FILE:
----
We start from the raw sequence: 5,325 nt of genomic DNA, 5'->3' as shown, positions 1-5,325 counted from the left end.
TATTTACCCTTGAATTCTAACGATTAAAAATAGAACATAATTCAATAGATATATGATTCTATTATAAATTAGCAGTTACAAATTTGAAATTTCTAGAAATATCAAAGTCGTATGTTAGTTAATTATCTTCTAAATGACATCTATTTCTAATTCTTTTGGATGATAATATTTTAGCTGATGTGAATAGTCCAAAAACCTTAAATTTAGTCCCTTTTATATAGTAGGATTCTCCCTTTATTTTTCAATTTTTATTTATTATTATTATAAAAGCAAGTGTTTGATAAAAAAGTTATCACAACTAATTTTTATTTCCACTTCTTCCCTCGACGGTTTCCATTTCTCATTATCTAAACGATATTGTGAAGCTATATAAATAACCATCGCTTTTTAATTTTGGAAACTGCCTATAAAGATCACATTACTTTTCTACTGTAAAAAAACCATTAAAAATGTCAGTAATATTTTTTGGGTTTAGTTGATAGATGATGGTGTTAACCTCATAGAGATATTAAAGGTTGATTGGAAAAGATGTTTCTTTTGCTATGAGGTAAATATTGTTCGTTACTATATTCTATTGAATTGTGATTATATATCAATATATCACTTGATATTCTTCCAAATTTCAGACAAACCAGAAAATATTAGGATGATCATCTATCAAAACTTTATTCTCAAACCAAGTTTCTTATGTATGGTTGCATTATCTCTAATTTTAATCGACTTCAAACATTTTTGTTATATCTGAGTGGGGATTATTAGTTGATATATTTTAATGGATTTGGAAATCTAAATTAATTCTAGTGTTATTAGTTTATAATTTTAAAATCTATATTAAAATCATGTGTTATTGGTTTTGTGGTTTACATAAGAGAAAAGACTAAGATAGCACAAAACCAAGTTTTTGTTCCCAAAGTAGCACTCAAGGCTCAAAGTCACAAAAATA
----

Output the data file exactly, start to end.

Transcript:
We start from the raw sequence: 5,325 nt of genomic DNA, 5'->3' as shown, positions 1-5,325 counted from the left end.
TATTTACCCTTGAATTCTAACGATTAAAAATAGAACATAATTCAATAGATATATGATTCTATTATAAATTAGCAGTTACAAATTTGAAATTTCTAGAAATATCAAAGTCGTATGTTAGTTAATTATCTTCTAAATGACATCTATTTCTAATTCTTTTGGATGATAATATTTTAGCTGATGTGAATAGTCCAAAAACCTTAAATTTAGTCCCTTTTATATAGTAGGATTCTCCCTTTATTTTTCAATTTTTATTTATTATTATTATAAAAGCAAGTGTTTGATAAAAAAGTTATCACAACTAATTTTTATTTCCACTTCTTCCCTCGACGGTTTCCATTTCTCATTATCTAAACGATATTGTGAAGCTATATAAATAACCATCGCTTTTTAATTTTGGAAACTGCCTATAAAGATCACATTACTTTTCTACTGTAAAAAAACCATTAAAAATGTCAGTAATATTTTTTGGGTTTAGTTGATAGATGATGGTGTTAACCTCATAGAGATATTAAAGGTTGATTGGAAAAGATGTTTCTTTTGCTATGAGGTAAATATTGTTCGTTACTATATTCTATTGAATTGTGATTATATATCAATATATCACTTGATATTCTTCCAAATTTCAGACAAACCAGAAAATATTAGGATGATCATCTATCAAAACTTTATTCTCAAACCAAGTTTCTTATGTATGGTTGCATTATCTCTAATTTTAATCGACTTCAAACATTTTTGTTATATCTGAGTGGGGATTATTAGTTGATATATTTTAATGGATTTGGAAATCTAAATTAATTCTAGTGTTATTAGTTTATAATTTTAAAATCTATATTAAAATCATGTGTTATTGGTTTTGTGGTTTACATAAGAGAAAAGACTAAGATAGCACAAAACCAAGTTTTTGTTCCCAAAGTAGCACTCAAGGCTCAAAGTCACAAAAATA